McDonald’s to Post Calories Amid Healthier Food Test
McDonald’s Corp. (MCD), the world’s biggest restaurant chain, will begin posting calorie information on menu boards at its U.S. stores next week as it works to stem criticism that its food causes obesity.
The chain also will test healthier items, such as egg-white breakfast sandwiches, 350-calorie sweet chili chicken wraps and more produce side items, to add to its menu in 2013, Oak Brook, Illinois-based McDonald’s said today in a statement. Calorie counts will be listed on menus inside restaurants and at drive- through windows, the company said.
“We feel it’s important to do this for our customers,” Jan Fields, president of McDonald’s USA, said at a press event in Washington today. “Calories are just part of the story.”
The burger seller is making efforts to improve nutrition and disclose more about its food after being criticized for selling unhealthy items amid a national obesity epidemic. More than one-third of adults and about 17 percent of children are considered obese in the U.S., according to data from the Centers for Disease Control and Prevention in Atlanta.
A Big Mac sandwich at McDonald’s has 550 calories, while a 12-ounce vanilla milkshake has 530 calories.
Posting calorie counts will have a “significant public health impact” because “nutrition information on websites is pretty well hidden and people don’t notice it much,” said Margo Wootan, nutrition policy director at the Center for Science in the Public Interest, a Washington consumer advocacy group.
McDonald’s decision “does put pressure on other restaurants to follow suit,” Wootan said.
A U.S. health-law mandate requiring chain restaurants with more than 20 locations to post calorie contents of fare may take effect later this year. The proposed regulation, issued April 2011, is a part of President Barack Obama’s health-care reform legislation.
“In 2008 New York City pioneered the requirement that chain restaurants post calorie counts and one year after our law went into effect, not only did customers say they used the information to make decisions but those customers purchased fewer calories than their counterparts,” New York City Mayor Michael Bloomberg said in a statement today.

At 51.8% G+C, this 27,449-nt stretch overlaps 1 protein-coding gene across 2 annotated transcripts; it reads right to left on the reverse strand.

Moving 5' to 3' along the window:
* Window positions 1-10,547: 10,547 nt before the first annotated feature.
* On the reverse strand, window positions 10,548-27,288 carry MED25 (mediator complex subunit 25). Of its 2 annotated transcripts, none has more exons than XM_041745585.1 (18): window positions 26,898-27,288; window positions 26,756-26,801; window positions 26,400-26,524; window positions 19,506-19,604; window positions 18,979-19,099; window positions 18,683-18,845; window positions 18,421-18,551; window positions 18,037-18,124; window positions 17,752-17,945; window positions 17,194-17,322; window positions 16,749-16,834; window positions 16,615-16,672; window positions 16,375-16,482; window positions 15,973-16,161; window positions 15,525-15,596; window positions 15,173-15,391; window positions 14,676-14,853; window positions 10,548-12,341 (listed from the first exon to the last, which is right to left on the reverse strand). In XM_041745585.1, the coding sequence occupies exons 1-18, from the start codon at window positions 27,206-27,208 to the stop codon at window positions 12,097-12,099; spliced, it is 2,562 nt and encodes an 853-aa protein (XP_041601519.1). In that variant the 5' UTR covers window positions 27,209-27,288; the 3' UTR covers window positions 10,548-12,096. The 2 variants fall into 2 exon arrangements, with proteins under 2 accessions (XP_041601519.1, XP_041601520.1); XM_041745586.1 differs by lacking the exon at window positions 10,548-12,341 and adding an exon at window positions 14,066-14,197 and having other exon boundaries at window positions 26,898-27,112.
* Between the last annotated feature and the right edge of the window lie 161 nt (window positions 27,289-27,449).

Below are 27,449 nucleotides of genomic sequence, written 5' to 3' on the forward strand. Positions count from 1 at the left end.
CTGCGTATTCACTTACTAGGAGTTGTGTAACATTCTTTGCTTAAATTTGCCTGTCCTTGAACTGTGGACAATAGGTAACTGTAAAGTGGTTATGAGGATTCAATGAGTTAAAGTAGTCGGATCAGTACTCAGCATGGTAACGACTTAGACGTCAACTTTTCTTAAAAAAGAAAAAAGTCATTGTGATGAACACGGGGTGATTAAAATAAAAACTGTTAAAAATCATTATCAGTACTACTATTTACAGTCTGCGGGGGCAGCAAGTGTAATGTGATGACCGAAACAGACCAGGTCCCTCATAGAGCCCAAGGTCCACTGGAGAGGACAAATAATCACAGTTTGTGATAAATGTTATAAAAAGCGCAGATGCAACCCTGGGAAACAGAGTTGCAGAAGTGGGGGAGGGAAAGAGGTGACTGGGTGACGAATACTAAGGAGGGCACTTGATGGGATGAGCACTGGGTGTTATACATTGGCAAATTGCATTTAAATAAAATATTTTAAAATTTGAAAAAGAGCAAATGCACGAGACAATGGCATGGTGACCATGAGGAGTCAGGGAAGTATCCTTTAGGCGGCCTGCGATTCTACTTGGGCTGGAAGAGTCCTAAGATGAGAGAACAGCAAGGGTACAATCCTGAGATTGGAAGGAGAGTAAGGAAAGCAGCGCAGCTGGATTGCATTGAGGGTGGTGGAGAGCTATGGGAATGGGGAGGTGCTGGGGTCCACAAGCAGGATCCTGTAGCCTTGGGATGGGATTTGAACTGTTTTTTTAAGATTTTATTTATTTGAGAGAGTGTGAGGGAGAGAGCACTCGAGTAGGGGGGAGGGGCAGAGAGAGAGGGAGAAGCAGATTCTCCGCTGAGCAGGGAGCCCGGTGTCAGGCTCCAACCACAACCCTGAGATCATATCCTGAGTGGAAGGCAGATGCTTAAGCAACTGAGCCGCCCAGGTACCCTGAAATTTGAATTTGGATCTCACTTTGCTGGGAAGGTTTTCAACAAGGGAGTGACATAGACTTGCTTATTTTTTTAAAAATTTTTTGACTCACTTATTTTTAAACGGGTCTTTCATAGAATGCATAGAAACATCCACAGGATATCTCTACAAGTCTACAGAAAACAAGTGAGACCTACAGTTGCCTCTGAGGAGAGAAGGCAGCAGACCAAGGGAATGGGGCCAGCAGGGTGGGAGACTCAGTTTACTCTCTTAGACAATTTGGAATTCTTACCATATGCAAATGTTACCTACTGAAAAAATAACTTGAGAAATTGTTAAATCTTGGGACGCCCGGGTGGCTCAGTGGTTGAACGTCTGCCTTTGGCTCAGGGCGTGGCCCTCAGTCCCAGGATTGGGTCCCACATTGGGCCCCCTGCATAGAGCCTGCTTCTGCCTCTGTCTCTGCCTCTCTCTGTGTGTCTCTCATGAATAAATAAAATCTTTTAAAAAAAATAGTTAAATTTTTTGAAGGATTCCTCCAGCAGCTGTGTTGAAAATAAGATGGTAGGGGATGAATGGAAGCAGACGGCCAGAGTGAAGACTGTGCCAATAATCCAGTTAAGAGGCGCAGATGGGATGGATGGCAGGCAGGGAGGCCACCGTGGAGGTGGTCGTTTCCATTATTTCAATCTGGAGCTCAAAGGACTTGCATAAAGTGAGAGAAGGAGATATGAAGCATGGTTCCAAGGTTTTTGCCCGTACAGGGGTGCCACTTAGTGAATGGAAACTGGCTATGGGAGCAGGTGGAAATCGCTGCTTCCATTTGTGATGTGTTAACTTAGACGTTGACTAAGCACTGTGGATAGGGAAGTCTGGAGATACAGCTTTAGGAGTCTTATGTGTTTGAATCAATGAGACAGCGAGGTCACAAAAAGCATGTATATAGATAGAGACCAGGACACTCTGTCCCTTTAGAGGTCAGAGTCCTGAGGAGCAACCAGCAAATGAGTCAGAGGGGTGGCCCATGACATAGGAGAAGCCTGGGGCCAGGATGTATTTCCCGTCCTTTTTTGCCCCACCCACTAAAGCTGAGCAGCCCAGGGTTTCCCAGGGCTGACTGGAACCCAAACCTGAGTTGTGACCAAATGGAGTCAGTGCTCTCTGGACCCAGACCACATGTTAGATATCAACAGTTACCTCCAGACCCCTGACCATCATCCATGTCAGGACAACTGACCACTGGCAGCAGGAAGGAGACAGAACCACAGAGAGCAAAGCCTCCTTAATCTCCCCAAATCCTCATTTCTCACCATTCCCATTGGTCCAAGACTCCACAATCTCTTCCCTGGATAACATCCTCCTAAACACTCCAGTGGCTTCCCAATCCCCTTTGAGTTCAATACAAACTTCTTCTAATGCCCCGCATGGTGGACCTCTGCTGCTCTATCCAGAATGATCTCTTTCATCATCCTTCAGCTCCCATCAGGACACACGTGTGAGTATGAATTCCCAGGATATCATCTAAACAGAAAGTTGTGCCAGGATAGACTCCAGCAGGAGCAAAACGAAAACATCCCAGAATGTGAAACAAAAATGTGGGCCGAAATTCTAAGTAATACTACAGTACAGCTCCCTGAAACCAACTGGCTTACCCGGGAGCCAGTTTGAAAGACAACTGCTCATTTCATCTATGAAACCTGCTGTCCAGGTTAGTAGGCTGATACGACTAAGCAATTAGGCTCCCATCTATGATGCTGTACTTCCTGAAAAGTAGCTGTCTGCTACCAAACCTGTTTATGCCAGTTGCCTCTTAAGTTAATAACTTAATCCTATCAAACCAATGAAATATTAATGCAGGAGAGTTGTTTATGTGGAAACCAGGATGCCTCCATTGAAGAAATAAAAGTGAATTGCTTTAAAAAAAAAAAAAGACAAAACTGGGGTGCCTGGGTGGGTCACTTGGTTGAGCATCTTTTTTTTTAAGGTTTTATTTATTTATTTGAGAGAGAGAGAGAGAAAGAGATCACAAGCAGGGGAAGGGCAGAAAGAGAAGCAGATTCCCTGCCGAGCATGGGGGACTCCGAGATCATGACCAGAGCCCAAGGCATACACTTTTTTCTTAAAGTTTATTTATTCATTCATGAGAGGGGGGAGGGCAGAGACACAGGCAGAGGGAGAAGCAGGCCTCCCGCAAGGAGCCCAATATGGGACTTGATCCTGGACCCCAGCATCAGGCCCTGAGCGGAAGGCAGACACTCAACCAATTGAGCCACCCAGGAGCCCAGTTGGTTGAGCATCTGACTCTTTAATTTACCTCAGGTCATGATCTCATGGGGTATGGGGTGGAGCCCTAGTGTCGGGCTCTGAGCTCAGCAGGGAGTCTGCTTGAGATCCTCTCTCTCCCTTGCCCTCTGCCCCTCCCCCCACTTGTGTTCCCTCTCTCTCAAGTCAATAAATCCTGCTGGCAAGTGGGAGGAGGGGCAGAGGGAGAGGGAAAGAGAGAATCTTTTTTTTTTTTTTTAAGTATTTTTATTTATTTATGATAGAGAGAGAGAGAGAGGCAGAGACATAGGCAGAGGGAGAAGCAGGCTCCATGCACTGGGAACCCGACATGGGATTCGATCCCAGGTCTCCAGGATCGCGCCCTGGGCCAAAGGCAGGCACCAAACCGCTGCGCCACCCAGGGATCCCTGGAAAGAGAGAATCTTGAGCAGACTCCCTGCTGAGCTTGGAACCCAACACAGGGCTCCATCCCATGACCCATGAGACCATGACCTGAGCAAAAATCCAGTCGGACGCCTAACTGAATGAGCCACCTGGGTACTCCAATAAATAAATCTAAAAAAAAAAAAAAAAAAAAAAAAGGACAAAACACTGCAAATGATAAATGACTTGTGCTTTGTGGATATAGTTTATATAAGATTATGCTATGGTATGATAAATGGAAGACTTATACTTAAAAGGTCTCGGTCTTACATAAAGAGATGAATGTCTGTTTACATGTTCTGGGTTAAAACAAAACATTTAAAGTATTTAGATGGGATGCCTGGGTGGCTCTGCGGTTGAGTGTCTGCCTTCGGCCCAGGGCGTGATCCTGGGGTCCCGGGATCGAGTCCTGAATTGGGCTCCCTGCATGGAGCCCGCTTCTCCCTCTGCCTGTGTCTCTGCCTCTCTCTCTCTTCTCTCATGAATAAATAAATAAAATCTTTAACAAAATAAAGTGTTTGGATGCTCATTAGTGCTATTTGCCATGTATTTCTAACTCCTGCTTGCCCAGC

“I want to thank McDonald’s CEO Don Thompson for his leadership on this important public health issue,” he said.
McDonald’s has recently touted a “Favorites Under 400 Calories” menu, which includes the Filet-O-Fish sandwich, Egg McMuffin and medium fries, to attract U.S. consumers. The chain has struggled to draw Americans as competitors step up promotions and add menu items.
Sales at McDonald’s U.S. locations open at least 13 months rose 3 percent last month, trailing analysts’ estimates as growth slowed from a year earlier, the company said yesterday. McDonald’s has more than 14,000 domestic restaurants.
Last year, the fast-food chain began putting apple slices and smaller packets of fries in all of its Happy Meals in U.S. stores. The change reduced calories in kids’ meals by 20 percent, the company said in a statement at the time.
The company also may add grilled Chicken McNuggets and low- fat dairy items to its menu, Greg Watson, senior vice president of menu innovation, said in Washington today.
McDonald’s franchisees, who own about 90 percent of U.S. stores, will be responsible for the cost of adding calorie counts to menu boards, Fields said.
Darden Restaurant Inc. (DRI), owner of the Olive Garden and Red Lobster dining chains, also has made efforts to provide healthier meals. The Orlando, Florida-based company is working with first lady Michelle Obama’s Partnership for a Healthier America to cut the calories and sodium in its food by 10 percent during the next five years, it said in September 2011.
McDonald’s fell 0.4 percent to $90.82 at the close in New York. The shares have slid 9.5 percent this year.
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